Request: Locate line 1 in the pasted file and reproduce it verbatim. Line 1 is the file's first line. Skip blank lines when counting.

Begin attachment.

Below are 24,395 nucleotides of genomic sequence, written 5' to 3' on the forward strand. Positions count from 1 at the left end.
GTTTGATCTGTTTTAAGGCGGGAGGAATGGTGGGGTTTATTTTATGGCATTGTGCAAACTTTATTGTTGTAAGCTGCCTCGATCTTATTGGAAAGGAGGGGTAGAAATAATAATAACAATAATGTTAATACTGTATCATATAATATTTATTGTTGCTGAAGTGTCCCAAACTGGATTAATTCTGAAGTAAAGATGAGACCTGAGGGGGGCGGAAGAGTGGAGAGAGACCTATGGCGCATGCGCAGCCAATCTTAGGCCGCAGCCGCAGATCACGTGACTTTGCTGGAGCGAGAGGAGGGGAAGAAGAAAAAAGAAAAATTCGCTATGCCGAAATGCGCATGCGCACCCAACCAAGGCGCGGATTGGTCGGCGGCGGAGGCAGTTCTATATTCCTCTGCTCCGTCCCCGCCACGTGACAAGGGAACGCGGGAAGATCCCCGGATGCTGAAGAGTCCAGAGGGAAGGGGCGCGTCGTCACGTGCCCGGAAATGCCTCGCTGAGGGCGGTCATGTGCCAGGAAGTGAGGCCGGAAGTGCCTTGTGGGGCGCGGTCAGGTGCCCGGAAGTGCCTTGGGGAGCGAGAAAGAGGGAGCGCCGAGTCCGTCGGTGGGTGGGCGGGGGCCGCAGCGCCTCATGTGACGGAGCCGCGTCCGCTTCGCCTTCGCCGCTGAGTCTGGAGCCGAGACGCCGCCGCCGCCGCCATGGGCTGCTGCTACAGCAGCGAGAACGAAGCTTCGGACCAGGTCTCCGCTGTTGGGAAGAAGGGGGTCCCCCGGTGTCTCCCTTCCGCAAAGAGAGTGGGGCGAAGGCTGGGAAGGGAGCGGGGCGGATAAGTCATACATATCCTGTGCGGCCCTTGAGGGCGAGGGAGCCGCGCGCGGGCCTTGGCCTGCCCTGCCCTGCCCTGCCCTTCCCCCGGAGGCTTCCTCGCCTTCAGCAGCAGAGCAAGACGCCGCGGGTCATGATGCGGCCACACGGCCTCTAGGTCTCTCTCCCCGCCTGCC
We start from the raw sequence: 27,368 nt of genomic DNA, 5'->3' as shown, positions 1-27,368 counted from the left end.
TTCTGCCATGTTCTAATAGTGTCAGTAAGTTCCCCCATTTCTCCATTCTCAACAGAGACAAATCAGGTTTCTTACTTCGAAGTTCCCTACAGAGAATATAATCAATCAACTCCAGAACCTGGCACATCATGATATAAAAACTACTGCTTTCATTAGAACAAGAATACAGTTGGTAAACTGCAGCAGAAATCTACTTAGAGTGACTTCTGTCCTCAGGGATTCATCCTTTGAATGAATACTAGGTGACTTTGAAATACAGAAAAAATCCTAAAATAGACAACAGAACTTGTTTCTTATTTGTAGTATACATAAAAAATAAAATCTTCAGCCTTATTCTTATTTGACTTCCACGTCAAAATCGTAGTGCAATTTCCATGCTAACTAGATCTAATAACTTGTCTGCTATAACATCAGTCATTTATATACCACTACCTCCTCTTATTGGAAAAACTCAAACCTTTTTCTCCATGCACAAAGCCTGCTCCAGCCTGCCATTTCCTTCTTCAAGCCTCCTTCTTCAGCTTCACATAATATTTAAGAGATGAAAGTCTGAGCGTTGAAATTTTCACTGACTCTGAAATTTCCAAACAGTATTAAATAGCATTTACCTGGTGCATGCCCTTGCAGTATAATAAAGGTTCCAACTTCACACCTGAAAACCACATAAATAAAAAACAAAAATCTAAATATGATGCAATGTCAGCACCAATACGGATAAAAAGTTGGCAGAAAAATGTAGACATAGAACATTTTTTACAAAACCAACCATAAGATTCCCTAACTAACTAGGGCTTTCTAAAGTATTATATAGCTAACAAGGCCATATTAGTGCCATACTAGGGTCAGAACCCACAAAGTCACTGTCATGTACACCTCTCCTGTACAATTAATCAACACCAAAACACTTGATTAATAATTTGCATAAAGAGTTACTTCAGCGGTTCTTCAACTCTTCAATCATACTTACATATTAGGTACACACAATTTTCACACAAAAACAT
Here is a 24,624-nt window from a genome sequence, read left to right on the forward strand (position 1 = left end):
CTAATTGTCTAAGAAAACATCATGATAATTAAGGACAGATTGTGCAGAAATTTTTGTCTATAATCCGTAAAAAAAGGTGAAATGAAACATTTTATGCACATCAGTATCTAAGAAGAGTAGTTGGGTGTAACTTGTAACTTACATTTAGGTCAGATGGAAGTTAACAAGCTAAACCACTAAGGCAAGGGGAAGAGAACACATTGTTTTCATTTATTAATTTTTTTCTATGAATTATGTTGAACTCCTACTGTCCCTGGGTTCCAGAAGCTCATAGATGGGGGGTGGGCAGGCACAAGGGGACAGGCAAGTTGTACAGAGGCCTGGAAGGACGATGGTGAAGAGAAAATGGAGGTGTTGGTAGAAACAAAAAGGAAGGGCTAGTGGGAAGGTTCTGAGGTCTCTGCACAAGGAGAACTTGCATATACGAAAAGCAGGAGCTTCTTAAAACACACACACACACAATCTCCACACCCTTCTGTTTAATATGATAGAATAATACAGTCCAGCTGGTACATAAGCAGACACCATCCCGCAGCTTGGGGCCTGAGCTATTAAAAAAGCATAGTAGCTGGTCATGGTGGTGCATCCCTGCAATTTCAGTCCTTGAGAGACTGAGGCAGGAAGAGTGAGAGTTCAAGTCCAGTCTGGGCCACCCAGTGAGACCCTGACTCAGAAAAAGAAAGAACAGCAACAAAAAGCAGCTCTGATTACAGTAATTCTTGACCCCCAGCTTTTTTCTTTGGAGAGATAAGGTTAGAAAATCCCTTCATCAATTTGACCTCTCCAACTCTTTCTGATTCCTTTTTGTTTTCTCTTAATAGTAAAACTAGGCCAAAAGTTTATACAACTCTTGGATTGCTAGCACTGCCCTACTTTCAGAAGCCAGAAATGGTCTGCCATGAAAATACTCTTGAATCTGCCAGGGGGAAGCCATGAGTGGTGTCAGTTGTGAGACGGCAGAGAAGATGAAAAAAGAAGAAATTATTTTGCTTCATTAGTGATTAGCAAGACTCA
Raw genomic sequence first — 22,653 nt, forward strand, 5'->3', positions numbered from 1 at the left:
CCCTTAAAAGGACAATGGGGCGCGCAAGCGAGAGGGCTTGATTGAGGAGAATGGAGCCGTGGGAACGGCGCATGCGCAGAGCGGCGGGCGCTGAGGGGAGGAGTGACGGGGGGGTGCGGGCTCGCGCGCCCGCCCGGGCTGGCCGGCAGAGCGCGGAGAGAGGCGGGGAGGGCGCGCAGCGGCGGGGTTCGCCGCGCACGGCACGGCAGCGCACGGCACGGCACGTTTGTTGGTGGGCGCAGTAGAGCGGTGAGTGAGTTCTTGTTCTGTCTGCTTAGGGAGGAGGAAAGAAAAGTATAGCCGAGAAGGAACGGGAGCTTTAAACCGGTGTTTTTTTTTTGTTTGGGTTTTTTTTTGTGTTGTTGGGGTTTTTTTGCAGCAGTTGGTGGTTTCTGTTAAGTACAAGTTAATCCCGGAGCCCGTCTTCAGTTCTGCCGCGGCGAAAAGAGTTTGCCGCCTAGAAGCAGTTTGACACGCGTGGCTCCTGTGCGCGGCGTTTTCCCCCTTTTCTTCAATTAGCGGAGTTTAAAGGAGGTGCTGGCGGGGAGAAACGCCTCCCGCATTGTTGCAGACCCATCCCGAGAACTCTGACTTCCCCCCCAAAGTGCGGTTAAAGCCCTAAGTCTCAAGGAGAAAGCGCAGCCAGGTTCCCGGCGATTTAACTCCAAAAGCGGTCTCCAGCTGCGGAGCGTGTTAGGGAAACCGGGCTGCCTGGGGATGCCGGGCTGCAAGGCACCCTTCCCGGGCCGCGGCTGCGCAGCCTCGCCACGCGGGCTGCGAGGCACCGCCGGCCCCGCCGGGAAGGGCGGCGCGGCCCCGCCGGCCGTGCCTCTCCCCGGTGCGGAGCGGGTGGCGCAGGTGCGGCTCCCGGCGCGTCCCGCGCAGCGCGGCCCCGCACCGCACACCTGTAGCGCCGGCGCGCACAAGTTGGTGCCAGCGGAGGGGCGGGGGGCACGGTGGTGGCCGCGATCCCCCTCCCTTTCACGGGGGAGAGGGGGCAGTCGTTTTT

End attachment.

Below are 24,395 nucleotides of genomic sequence, written 5' to 3' on the forward strand. Positions count from 1 at the left end.